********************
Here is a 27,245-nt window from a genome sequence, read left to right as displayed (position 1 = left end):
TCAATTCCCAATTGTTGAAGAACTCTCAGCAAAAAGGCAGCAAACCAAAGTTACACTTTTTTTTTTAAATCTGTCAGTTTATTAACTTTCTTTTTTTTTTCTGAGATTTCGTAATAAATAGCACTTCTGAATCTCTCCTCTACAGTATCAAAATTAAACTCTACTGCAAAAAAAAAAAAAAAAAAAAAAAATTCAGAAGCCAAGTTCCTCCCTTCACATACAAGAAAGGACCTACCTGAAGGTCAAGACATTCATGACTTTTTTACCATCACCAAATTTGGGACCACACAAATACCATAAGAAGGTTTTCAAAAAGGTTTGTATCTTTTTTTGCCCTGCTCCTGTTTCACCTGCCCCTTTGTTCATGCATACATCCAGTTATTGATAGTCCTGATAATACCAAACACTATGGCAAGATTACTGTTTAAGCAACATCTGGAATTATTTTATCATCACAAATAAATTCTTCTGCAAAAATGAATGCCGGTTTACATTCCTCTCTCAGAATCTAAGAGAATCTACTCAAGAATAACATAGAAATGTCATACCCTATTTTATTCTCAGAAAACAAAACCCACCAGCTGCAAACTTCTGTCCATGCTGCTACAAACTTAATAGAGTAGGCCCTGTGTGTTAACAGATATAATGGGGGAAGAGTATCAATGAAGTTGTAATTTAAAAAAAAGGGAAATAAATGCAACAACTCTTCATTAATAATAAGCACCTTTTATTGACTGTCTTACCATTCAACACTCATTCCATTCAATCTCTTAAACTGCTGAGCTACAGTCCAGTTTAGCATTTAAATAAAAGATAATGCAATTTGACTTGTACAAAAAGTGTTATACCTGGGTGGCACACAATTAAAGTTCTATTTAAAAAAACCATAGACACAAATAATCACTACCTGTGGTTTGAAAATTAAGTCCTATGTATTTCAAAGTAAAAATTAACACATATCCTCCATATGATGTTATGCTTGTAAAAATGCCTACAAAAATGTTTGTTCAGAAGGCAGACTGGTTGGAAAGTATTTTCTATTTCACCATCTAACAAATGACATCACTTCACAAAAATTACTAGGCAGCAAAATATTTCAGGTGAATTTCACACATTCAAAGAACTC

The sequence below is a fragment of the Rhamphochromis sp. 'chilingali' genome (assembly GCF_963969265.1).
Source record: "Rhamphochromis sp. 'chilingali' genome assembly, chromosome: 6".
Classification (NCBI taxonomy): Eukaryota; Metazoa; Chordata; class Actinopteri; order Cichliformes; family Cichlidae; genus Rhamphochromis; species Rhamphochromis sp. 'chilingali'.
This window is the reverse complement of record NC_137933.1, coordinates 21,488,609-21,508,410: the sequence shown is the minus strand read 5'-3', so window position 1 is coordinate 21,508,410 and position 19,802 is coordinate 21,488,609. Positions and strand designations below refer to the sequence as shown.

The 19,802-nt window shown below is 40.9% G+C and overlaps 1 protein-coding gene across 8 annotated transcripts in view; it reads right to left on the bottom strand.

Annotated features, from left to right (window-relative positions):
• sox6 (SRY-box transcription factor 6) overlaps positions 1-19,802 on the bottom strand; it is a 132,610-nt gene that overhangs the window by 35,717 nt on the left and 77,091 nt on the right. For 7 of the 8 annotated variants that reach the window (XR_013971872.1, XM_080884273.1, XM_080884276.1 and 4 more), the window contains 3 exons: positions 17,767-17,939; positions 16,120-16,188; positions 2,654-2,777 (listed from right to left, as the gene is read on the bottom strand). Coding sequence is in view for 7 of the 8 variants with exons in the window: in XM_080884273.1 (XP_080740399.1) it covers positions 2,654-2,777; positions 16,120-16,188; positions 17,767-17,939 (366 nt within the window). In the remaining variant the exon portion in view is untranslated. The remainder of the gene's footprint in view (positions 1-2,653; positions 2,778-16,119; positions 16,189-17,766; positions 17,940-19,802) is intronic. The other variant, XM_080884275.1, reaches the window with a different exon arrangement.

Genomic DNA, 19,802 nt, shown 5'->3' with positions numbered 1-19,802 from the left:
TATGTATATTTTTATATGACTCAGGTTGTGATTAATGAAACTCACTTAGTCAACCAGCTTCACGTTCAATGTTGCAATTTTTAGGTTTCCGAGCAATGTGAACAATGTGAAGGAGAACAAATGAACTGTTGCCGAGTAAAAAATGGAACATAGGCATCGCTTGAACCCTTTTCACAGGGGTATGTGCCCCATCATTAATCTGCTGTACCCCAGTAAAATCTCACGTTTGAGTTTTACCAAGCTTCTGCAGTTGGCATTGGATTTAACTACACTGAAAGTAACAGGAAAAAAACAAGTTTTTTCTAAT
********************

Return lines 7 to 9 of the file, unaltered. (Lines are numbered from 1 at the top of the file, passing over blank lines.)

The 19,802-nt window shown below is 40.9% G+C and overlaps 1 protein-coding gene across 8 annotated transcripts in view; it reads right to left on the bottom strand.

Annotated features, from left to right (window-relative positions):
• sox6 (SRY-box transcription factor 6) overlaps positions 1-19,802 on the bottom strand; it is a 132,610-nt gene that overhangs the window by 35,717 nt on the left and 77,091 nt on the right. For 7 of the 8 annotated variants that reach the window (XR_013971872.1, XM_080884273.1, XM_080884276.1 and 4 more), the window contains 3 exons: positions 17,767-17,939; positions 16,120-16,188; positions 2,654-2,777 (listed from right to left, as the gene is read on the bottom strand). Coding sequence is in view for 7 of the 8 variants with exons in the window: in XM_080884273.1 (XP_080740399.1) it covers positions 2,654-2,777; positions 16,120-16,188; positions 17,767-17,939 (366 nt within the window). In the remaining variant the exon portion in view is untranslated. The remainder of the gene's footprint in view (positions 1-2,653; positions 2,778-16,119; positions 16,189-17,766; positions 17,940-19,802) is intronic. The other variant, XM_080884275.1, reaches the window with a different exon arrangement.